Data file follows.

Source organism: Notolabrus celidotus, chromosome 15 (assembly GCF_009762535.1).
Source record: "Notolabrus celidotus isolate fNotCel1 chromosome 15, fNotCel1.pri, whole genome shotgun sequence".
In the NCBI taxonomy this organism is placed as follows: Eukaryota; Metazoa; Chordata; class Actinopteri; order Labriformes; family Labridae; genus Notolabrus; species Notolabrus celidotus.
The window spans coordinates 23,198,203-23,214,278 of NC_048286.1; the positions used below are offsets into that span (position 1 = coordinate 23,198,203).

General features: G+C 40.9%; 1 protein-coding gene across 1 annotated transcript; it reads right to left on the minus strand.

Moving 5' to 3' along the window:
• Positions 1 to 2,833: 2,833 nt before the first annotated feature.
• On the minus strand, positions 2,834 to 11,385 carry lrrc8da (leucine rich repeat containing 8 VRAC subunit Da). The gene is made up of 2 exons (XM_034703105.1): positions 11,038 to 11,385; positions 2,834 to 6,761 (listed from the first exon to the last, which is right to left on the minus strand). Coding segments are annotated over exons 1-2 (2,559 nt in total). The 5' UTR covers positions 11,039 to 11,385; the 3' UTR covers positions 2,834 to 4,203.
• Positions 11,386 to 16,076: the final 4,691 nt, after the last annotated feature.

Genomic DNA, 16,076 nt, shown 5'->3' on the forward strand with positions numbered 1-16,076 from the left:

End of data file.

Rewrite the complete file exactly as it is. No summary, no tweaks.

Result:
Source organism: Notolabrus celidotus, chromosome 15 (assembly GCF_009762535.1).
Source record: "Notolabrus celidotus isolate fNotCel1 chromosome 15, fNotCel1.pri, whole genome shotgun sequence".
In the NCBI taxonomy this organism is placed as follows: Eukaryota; Metazoa; Chordata; class Actinopteri; order Labriformes; family Labridae; genus Notolabrus; species Notolabrus celidotus.
The window spans coordinates 23,198,203-23,214,278 of NC_048286.1; the positions used below are offsets into that span (position 1 = coordinate 23,198,203).

General features: G+C 40.9%; 1 protein-coding gene across 1 annotated transcript; it reads right to left on the minus strand.

Moving 5' to 3' along the window:
• Positions 1 to 2,833: 2,833 nt before the first annotated feature.
• On the minus strand, positions 2,834 to 11,385 carry lrrc8da (leucine rich repeat containing 8 VRAC subunit Da). The gene is made up of 2 exons (XM_034703105.1): positions 11,038 to 11,385; positions 2,834 to 6,761 (listed from the first exon to the last, which is right to left on the minus strand). Coding segments are annotated over exons 1-2 (2,559 nt in total). The 5' UTR covers positions 11,039 to 11,385; the 3' UTR covers positions 2,834 to 4,203.
• Positions 11,386 to 16,076: the final 4,691 nt, after the last annotated feature.

Genomic DNA, 16,076 nt, shown 5'->3' on the forward strand with positions numbered 1-16,076 from the left: